Clean up time!
My mother always said “clean up what you were playing with before taking something else out.” And while I have tried that same phrase it doesn’t do any better with my own children then it did with me.
So if your children’s bedroom or playroom has gotten out of control here are a few tips to help get your children to clean up.
- Try the 5 minute cleaning game. Set a timer and see how much your children can get put away before the time runs out. (Optional – take a “before” photo so they can see how much they were able to do in such a short time. For older children make it a challenge to see who’s before/after photos will show the biggest change.)
- Use transitions as a chance to get a few items put away. If your child asks you to do something for him/her (make a snack, play a board game, or go outside to ride bikes) use that time when your child is no longer engaged in his/her play activity (and motivated to do something new) to set a quick clean up challenge (somewhere between 5-10 items depending on the mess and your child’s age). This type of challenge works well on resistant cleaners because they are in control of the items put away and can easily count down to being done.
- Break the task down. With giant messes it may be easier to break the task down into smaller segments. Try having your child clean just one area at a time (just their closet floor, or just their bed, or just their desk). Or try having him/her complete just one clean-up task at a time (collect all your dirty clothes, or put away only your art supplies).
Once your child’s room is finally clean – here are a few tips to help keep it that way
- Make a list of what a it means to have a “clean” room. Individualize your list for different aged children. Pictures will help younger children remember what they need to do. Younger children may be able to put dirty clothes in the hamper, place stuffed animals on the bed, put books on the shelves, and throw toys into bins. Older children may be ready for more responsibilities such as putting clean clothes into drawers and onto hangers making the bed, dusting shelves, and vacuuming rugs.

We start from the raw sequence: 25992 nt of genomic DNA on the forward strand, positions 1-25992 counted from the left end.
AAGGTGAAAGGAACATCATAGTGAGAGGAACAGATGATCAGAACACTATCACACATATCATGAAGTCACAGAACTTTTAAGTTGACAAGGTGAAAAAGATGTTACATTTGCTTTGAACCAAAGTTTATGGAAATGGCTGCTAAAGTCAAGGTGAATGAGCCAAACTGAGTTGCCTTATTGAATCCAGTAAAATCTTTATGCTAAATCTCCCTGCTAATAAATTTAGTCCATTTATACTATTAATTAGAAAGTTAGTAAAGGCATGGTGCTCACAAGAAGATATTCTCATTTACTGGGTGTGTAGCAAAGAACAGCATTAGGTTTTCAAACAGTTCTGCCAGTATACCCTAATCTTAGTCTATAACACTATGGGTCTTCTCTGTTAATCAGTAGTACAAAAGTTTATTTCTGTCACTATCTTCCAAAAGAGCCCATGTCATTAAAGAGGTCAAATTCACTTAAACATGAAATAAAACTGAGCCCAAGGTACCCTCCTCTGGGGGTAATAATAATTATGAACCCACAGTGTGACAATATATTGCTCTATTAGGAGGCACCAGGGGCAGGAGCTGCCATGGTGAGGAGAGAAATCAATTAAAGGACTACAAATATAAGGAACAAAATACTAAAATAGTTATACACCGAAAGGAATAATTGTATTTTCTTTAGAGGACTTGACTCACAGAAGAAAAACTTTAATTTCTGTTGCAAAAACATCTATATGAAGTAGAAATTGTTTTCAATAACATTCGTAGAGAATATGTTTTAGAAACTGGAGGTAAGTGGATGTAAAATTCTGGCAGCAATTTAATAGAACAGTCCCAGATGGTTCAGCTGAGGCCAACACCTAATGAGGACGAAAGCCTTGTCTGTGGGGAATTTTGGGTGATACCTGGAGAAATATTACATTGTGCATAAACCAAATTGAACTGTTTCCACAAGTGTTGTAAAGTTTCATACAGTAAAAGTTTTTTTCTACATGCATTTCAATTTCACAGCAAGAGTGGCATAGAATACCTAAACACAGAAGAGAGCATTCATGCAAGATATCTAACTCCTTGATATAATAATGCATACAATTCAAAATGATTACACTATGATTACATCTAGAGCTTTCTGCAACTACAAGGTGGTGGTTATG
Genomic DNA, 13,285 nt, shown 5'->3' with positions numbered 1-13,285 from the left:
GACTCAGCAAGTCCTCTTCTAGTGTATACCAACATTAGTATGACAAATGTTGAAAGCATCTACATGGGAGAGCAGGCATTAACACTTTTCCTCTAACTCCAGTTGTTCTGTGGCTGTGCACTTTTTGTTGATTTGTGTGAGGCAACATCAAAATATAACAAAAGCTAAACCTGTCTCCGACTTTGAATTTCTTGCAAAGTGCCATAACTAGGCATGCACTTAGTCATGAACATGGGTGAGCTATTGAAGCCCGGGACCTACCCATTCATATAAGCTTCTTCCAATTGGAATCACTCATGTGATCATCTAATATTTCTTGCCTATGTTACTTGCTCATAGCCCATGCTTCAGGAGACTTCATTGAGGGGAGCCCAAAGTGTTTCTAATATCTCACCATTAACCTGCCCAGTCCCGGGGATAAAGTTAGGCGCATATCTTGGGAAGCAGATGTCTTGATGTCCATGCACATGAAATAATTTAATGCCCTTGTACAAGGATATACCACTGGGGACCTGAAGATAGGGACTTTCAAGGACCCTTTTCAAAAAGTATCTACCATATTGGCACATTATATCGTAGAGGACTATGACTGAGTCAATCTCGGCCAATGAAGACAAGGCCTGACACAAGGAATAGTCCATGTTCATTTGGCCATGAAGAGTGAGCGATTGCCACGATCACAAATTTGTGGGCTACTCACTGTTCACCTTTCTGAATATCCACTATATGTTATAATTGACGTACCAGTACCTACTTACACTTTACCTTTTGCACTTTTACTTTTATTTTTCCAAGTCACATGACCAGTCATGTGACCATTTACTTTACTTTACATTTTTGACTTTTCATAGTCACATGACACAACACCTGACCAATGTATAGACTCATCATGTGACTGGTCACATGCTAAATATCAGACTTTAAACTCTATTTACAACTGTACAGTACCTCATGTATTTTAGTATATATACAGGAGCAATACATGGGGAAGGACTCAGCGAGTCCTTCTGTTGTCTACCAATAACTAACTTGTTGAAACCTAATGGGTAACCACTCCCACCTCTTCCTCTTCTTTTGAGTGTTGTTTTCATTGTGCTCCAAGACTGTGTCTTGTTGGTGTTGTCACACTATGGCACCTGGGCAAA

- Get rid of stuff. Having less stuff makes it easier and faster to clean. Try the one in-one out rule. Every time your child gets a new toy, he/she picks an old one to get rid of. Or periodically help your child help you go through his/her games and toys and pick ones to donate to charity or to a younger cousin/friend.
- Keep your child’s toys in labeled boxes and bins. Use picture labels for younger children. Group like items together. (Dolls/action figures, play food and dishes, little plastic toys, craft materials, etc).
Family Game Night
Most young children love to play board games. However, playing a game as a family can sometimes be difficult – especially if your children are not close in age.
If you pick a game that is just right for your toddler or preschool aged child – older syblings might complain that the game is too easy or too boring. But if you chose a game that is just right for your 2nd or 3rd grade child – younger syblings may not be able to keep up or understand the complicated rules.
One way to fix this problem is to chose a game that is meant for your younger child and then alter the way your older child has to play it.
To make it more challenging
- replace the color cards with other skills your child needs to practice such as reading color words or sight words.
- have your child say the colors in another language
- have your child guess the color on his/her card by solving a riddle you made up “the color of a school bus” or “the third color in the rainbow”
or any other game involving a spinner with numbers
To make it more challenging
- Challenge your child to say the number he/she spun in a creative way (without saying the actual number). For example a spin of the number 5 could be said as 3 +2, 6-1, the number of days in a school week, or the number of fingers on my hand…
- Create a second spinner – replace the numerals with number words or math sentences (7-4, 5+1, 2+2 …)